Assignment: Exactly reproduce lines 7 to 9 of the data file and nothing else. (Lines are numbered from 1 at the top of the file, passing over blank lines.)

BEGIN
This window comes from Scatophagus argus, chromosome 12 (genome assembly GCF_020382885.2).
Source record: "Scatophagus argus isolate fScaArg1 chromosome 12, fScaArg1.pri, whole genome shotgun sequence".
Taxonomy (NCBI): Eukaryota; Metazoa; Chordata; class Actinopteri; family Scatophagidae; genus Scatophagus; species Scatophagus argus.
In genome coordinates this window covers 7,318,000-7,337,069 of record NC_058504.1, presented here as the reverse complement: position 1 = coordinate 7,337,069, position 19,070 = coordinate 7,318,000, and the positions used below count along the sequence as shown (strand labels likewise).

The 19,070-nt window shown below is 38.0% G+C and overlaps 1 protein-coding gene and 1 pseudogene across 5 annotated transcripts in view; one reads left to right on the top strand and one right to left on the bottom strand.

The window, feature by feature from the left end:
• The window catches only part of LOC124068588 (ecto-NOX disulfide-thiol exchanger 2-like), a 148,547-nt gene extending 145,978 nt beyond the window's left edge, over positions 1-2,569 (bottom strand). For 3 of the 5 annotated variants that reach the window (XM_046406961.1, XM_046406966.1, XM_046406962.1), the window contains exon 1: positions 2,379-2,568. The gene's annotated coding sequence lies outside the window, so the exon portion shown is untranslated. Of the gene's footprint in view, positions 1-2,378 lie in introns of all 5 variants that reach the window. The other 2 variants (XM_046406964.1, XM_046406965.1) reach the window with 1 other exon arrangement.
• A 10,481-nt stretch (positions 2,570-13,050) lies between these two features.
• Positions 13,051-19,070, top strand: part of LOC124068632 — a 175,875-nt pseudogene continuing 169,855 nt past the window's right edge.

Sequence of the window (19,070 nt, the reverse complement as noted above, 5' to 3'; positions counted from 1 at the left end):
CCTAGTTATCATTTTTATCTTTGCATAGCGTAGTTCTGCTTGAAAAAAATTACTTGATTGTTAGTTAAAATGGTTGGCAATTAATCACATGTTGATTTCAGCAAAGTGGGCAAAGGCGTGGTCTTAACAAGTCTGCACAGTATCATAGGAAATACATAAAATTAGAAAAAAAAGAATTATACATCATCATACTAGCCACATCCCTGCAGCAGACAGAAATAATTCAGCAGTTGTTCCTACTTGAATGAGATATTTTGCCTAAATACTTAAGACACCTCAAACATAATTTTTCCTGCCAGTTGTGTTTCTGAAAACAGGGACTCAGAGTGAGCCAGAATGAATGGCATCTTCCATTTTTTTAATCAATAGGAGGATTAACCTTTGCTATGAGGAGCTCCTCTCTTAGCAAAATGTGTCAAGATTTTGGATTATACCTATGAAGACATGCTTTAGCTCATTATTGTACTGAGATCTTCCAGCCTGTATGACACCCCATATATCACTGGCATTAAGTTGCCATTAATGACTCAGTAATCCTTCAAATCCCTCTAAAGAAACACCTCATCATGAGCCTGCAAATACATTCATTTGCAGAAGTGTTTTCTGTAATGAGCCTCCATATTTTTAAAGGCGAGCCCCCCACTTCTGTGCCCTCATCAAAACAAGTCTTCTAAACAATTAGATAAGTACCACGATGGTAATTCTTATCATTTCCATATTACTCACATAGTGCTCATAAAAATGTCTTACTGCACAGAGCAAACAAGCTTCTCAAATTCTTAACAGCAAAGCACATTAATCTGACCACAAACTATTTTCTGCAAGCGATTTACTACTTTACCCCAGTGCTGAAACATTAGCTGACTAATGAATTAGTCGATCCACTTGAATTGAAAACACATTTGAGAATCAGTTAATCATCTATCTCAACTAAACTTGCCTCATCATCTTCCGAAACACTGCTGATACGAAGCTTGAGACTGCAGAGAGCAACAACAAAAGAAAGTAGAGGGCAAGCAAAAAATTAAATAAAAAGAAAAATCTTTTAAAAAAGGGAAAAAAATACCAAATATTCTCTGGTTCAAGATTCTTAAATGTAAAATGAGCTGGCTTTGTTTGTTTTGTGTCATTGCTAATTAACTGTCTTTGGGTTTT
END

• The window catches only part of LOC124068588 (ecto-NOX disulfide-thiol exchanger 2-like), a 148,547-nt gene extending 145,978 nt beyond the window's left edge, over positions 1-2,569 (bottom strand). For 3 of the 5 annotated variants that reach the window (XM_046406961.1, XM_046406966.1, XM_046406962.1), the window contains exon 1: positions 2,379-2,568. The gene's annotated coding sequence lies outside the window, so the exon portion shown is untranslated. Of the gene's footprint in view, positions 1-2,378 lie in introns of all 5 variants that reach the window. The other 2 variants (XM_046406964.1, XM_046406965.1) reach the window with 1 other exon arrangement.
• A 10,481-nt stretch (positions 2,570-13,050) lies between these two features.
• Positions 13,051-19,070, top strand: part of LOC124068632 — a 175,875-nt pseudogene continuing 169,855 nt past the window's right edge.